The story doesn’t end there. You see, we ost Mike last year due to cancer. When Christmas rolled around I was still so wrapped in grief that I barely got the tree up. But Christmas Eve found me placing an envelope on the tree, and in the morning it was joined by three more. Each of our children, unbeknownst to the others, had placed an envelope on the tree for their dad. The tradition has grown and someday will expand even further with our grandchildren standing around the tree with wide-eyed anticipation watching as their fathers take down the envelope. Mike’s spirit, like the Christmas spirit, will always be with us.
But It’s Not Always Easy to Be in the Line of Service
I hope that I have made the case for being in the line of service. We have noted some inspiring examples. But I also want to be realistic. Service is great, but I caution you: It cannot wait for the convenient moment. You need to be proactive. If you wait for the convenient moment to serve, it will never happen! Sacrifice is what makes it service.
If we are really going to learn to serve, it must become a way of life as it was for George Romney and many other people we know. It must become part of our everyday actions. You can make it your profession, but if it’s not your profession, you can still make it an important part of your life.
The Savior is our ultimate example. He lived a life of service, and, indeed, He sacrificed His life so that we might live again. He did not spend His life with the rich and famous or seeking worldly possessions; He spent His life healing the sick and teaching His disciples. His admonition to us was: “This is my commandment, That ye love one another, as I have loved you” (John 15:12).
Remember, this is the time for you to prepare. The sign at the entrance to campus has never been more meaningful: “Enter to Learn; Go Forth to Serve.” You are students at the university sponsored by The Church of Jesus Christ of Latter-day Saints. This is your time to prepare, and the education you receive now will help you to be ready to serve throughout the remainder of your life. One of the best ways you can prepare to “go forth to serve” is to be of service while you are here. Guard this time well. Don’t waste your time. Prepare for the future. The opportunities lie before you, and the moment is now. Seize the moment.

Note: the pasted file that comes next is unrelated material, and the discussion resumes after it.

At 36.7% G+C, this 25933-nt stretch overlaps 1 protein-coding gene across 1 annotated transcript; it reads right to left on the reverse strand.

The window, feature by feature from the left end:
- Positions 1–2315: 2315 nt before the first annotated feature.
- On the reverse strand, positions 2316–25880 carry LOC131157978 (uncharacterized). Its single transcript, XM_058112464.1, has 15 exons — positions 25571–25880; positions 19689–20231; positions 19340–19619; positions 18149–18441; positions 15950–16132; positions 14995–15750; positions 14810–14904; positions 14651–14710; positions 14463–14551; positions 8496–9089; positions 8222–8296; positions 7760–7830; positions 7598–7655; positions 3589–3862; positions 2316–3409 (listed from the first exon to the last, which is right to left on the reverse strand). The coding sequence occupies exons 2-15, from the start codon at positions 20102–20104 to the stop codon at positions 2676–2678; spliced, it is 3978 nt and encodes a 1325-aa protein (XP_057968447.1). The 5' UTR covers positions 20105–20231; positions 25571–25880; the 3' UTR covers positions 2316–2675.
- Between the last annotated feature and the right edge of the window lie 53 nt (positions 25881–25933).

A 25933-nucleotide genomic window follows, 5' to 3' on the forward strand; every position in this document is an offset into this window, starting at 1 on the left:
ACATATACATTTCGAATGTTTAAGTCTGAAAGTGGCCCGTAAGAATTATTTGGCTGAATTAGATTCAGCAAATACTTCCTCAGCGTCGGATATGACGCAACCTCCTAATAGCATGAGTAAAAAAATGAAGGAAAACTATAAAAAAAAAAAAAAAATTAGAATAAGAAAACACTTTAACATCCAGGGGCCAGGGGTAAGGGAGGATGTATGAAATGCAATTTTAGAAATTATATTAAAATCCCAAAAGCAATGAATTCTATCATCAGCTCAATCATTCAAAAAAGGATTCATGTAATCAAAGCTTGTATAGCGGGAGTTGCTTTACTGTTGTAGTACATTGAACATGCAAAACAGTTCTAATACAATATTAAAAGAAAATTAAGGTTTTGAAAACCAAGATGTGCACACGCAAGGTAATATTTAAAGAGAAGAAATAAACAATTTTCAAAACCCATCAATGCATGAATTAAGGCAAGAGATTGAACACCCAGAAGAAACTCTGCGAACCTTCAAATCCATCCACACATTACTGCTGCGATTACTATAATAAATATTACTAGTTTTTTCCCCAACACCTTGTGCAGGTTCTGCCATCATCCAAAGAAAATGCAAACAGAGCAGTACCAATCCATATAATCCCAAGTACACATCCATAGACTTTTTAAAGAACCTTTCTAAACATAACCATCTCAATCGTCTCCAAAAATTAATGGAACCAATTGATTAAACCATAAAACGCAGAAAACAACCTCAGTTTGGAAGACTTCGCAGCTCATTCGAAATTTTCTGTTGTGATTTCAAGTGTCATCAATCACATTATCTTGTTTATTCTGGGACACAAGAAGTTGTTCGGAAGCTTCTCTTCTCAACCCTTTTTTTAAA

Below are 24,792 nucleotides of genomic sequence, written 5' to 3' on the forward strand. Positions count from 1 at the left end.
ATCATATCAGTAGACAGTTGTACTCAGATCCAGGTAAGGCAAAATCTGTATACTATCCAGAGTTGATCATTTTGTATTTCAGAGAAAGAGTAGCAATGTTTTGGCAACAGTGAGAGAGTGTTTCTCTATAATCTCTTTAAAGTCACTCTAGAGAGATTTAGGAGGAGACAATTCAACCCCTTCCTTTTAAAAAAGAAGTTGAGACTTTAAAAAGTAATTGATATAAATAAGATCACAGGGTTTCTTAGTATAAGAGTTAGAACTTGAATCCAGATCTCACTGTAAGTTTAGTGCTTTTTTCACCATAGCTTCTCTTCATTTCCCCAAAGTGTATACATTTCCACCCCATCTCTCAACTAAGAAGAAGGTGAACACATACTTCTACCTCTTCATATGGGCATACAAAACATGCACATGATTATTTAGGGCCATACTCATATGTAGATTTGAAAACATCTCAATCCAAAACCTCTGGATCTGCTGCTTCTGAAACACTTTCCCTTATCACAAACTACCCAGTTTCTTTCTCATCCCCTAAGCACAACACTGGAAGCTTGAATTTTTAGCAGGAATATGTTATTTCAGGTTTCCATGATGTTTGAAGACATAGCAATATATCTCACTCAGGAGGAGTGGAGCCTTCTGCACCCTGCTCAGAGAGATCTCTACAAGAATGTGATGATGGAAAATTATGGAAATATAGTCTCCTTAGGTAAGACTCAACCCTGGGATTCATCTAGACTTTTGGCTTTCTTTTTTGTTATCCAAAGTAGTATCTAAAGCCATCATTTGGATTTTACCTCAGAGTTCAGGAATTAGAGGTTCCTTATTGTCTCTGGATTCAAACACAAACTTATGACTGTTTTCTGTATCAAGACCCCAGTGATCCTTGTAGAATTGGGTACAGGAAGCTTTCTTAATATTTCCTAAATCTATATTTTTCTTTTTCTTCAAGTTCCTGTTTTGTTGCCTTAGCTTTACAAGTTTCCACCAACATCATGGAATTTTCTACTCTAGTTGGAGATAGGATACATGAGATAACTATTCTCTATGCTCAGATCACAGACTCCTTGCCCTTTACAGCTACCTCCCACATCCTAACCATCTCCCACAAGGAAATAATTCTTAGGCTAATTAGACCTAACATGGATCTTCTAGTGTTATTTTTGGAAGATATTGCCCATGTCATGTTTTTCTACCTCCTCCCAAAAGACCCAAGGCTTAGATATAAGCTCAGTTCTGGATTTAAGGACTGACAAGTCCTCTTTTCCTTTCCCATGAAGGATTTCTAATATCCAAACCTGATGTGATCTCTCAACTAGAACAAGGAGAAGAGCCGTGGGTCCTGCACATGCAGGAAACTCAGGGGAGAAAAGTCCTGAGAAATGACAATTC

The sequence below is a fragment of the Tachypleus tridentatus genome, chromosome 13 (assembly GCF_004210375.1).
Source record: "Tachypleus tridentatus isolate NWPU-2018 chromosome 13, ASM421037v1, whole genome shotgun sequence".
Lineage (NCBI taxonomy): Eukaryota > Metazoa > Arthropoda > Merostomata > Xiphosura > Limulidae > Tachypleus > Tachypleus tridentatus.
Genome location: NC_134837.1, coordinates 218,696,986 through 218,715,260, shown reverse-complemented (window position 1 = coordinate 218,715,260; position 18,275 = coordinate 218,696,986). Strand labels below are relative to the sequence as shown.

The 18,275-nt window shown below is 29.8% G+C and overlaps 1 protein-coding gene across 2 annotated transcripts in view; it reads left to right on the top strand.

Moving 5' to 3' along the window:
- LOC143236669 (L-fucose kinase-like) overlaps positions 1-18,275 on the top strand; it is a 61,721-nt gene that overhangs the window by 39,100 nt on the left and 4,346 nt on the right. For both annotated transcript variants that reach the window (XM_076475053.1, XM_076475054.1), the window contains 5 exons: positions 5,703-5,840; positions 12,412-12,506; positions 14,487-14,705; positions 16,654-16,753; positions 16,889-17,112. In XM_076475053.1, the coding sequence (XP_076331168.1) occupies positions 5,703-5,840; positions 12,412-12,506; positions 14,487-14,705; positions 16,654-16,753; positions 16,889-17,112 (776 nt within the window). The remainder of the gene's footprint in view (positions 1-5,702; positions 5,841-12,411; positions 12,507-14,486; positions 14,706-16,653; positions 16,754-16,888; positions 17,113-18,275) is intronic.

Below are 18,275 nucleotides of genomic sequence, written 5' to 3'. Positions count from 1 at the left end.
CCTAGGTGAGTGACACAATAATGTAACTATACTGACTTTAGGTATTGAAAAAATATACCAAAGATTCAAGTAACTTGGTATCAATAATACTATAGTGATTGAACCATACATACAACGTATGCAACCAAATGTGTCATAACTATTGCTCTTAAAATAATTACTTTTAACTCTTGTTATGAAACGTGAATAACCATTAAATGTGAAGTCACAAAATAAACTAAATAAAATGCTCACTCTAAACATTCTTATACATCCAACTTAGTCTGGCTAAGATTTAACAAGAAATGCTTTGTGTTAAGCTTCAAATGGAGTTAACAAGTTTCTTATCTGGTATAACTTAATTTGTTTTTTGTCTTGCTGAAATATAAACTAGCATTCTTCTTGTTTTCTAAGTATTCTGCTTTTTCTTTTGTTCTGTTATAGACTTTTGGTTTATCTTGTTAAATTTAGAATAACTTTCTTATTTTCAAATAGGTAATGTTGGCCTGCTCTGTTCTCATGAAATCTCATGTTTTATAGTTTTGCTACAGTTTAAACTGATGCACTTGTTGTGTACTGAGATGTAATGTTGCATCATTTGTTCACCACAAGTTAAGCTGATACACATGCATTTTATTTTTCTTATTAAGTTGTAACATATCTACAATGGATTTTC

In the Line of Service: A Model for Life
We talk often in the business world about the importance of profit and bottom-line financial success. Returns on investment and maximizing shareholder equity often drive decision making. I believe in the free enterprise system and the importance of providing for family and financial reserves. However, King Benjamin’s words provide a different model of success. He taught us the importance of starting with a clear destination in mind: “When ye are in the service of your fellow beings ye are only in the service of your God” (Mosiah 2:17). The destination is our return to the presence of our Father in Heaven, and the path is through service, charity, and the pure love of Christ.
We all know Albert Einstein and the powerful scientific contributions he made that have influenced our way of life. Listen to his words as they set forth a related model of success:
Strange is our situation here upon earth. Each of us comes for a short visit, not knowing why, yet sometimes seeming to a divine purpose. From the standpoint of daily life, however, there is one thing we do know: that man is here for the sake of other men. . . . Many times a day I realize how much my own outer and inner life is built upon the labors of my fellow-men, both living and dead, and how earnestly I must exert myself in order to give in return as much as I have received. [Albert Einstein, in Living Philosophies (New York: Simon and Schuster, 1930); see also Einstein, The World As I See It, translated by Alan Harris]
The process of giving back through service and other means is an expression not only of service but of gratitude.
Moroni was a great prophet. In the last days of his mortal life he was forced to see the devastation of his people. Despite the destruction and excesses that were all around him, he provided powerful insights into the blessings that come from practicing service, charity, and the pure love of Christ. He outlined a clear vision and destination for life:
But charity is the pure love of Christ, and it endureth forever; and whoso is found possessed of it at the last day, it shall be well with him.
Wherefore, my beloved brethren, pray unto the Father with all the energy of heart, that ye may be filled with this love, which he hath bestowed upon all who are true followers of his Son, Jesus Christ; that ye may become the sons of God; that when he shall appear we shall be like him, for we shall see him as he is; that we may have this hope; that we may be purified even as he is pure. Amen. [Moroni 7:47–48]
May we seek to practice this pure love of Christ with the hope that we may become the sons and daughters of God, to be like Him and see Him as He is. May we always be in the line of service, I pray in the name of Jesus Christ, amen.
© Brigham Young University. All rights reserved.
Kent W. Colton was senior scholar at the Harvard University Joint Center for Housing Studies when this devotional address was given at Brigham Young University on 9 April 2002.